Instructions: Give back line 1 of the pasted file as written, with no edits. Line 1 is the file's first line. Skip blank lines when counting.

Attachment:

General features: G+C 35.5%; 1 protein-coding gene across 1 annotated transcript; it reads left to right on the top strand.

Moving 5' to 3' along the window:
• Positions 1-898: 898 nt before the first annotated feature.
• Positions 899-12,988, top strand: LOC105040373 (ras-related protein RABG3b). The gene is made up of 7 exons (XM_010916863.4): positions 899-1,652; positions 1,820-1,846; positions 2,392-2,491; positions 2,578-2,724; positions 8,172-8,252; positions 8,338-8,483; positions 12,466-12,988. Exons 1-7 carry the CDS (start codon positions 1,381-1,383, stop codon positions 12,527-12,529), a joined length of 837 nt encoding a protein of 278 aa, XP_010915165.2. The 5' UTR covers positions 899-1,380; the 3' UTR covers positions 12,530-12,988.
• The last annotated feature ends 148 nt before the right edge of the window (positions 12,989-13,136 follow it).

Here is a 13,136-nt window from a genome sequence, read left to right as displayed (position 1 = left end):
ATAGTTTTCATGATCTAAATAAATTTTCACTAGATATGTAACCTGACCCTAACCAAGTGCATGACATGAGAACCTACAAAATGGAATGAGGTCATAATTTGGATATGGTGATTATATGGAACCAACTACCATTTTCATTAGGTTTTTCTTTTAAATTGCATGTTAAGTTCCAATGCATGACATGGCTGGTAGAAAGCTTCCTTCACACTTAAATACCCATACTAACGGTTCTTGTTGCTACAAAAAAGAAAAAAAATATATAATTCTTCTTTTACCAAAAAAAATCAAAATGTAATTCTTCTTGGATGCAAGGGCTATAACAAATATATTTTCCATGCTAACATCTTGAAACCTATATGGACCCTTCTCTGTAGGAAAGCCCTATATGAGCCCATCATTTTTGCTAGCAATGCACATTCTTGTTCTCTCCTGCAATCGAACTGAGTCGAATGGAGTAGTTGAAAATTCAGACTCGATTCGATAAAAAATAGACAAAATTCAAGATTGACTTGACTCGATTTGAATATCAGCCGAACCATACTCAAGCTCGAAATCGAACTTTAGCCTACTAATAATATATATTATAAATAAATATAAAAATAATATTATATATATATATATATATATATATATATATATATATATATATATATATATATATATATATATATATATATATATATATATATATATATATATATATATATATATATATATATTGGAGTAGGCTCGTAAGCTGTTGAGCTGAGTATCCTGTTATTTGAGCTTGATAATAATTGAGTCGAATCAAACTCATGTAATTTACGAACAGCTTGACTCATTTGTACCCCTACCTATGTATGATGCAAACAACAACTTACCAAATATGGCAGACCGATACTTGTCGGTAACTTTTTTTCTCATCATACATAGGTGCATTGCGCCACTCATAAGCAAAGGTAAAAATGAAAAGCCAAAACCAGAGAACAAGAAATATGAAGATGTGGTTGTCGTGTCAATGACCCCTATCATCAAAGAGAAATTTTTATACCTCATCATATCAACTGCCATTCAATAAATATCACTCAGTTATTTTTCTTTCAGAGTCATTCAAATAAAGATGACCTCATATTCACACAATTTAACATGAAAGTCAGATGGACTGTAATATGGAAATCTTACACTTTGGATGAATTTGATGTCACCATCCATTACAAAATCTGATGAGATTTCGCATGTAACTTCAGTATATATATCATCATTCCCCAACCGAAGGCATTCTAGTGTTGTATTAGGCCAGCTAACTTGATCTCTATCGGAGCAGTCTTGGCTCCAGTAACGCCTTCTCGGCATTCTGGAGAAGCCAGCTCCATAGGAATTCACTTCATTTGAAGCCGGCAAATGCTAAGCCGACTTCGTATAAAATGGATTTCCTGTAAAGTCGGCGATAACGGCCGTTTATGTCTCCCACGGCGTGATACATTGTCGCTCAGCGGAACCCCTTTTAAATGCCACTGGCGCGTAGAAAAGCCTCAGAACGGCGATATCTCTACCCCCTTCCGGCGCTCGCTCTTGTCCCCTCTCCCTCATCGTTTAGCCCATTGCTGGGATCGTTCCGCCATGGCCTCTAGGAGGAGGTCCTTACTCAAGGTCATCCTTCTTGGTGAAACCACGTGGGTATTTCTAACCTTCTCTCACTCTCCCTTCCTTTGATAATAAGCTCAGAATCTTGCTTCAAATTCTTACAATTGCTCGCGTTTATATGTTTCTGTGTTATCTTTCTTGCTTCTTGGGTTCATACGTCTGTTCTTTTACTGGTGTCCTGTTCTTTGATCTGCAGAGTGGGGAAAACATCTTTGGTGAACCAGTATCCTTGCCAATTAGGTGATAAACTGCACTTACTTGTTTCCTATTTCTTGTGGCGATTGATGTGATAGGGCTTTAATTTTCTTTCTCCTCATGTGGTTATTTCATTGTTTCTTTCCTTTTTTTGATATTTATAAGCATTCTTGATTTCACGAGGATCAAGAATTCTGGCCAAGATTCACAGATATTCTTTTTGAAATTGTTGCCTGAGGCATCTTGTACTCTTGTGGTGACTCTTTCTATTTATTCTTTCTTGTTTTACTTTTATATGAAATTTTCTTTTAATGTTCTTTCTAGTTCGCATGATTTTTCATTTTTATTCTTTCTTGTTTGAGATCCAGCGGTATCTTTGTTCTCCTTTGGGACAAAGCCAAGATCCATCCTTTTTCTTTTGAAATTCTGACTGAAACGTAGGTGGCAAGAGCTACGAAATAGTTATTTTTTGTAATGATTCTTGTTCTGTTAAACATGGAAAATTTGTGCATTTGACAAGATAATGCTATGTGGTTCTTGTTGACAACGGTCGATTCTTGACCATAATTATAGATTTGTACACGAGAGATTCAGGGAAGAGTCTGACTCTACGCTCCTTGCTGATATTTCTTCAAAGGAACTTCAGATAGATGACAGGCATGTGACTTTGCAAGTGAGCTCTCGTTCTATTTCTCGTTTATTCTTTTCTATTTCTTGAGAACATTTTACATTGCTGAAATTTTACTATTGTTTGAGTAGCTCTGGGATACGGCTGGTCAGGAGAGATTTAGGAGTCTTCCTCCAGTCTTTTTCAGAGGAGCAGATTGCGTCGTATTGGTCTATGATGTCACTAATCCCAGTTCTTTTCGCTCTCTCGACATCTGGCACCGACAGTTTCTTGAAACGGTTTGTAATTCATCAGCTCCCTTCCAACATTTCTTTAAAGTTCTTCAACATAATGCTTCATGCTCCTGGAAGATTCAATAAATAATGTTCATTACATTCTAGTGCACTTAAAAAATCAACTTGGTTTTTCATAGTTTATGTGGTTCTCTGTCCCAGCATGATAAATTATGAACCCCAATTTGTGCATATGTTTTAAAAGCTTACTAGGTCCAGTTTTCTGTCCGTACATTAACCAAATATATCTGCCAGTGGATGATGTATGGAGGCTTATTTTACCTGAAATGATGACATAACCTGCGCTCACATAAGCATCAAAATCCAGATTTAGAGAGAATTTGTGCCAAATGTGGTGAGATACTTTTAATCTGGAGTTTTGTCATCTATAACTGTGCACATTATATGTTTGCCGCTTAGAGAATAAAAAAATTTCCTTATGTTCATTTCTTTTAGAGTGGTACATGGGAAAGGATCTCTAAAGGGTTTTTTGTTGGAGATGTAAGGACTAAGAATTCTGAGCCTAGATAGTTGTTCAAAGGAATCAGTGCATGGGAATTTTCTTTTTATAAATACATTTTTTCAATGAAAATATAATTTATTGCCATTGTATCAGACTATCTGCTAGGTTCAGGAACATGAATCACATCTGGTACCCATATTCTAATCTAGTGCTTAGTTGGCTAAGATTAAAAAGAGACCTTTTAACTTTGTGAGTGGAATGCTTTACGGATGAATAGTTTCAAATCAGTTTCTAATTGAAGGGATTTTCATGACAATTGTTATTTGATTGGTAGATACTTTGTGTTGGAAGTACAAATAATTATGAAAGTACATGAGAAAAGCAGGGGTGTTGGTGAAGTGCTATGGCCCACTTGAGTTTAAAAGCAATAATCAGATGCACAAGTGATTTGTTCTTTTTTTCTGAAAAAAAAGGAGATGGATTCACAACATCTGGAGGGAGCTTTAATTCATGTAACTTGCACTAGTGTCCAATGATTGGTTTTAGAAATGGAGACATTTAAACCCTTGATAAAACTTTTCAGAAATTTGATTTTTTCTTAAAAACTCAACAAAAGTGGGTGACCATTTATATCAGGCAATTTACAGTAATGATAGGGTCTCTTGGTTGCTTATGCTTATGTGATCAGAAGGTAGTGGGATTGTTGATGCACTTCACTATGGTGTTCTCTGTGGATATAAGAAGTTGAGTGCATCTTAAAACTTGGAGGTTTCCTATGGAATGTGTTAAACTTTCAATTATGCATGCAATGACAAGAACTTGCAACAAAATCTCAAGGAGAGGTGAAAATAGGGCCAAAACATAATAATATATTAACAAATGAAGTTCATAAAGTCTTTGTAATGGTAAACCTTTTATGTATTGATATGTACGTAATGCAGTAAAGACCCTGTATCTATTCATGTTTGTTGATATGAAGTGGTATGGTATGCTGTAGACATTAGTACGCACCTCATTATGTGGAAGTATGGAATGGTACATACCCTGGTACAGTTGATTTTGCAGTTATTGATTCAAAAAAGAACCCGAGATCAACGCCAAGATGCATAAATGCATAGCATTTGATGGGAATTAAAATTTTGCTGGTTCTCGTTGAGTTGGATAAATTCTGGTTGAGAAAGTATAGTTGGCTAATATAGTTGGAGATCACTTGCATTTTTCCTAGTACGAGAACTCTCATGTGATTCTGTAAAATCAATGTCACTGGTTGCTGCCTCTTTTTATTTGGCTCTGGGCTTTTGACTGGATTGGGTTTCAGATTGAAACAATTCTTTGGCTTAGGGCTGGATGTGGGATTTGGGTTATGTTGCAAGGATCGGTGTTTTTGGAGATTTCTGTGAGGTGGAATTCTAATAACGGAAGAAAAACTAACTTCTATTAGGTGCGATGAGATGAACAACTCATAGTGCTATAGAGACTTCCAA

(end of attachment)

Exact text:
General features: G+C 35.5%; 1 protein-coding gene across 1 annotated transcript; it reads left to right on the top strand.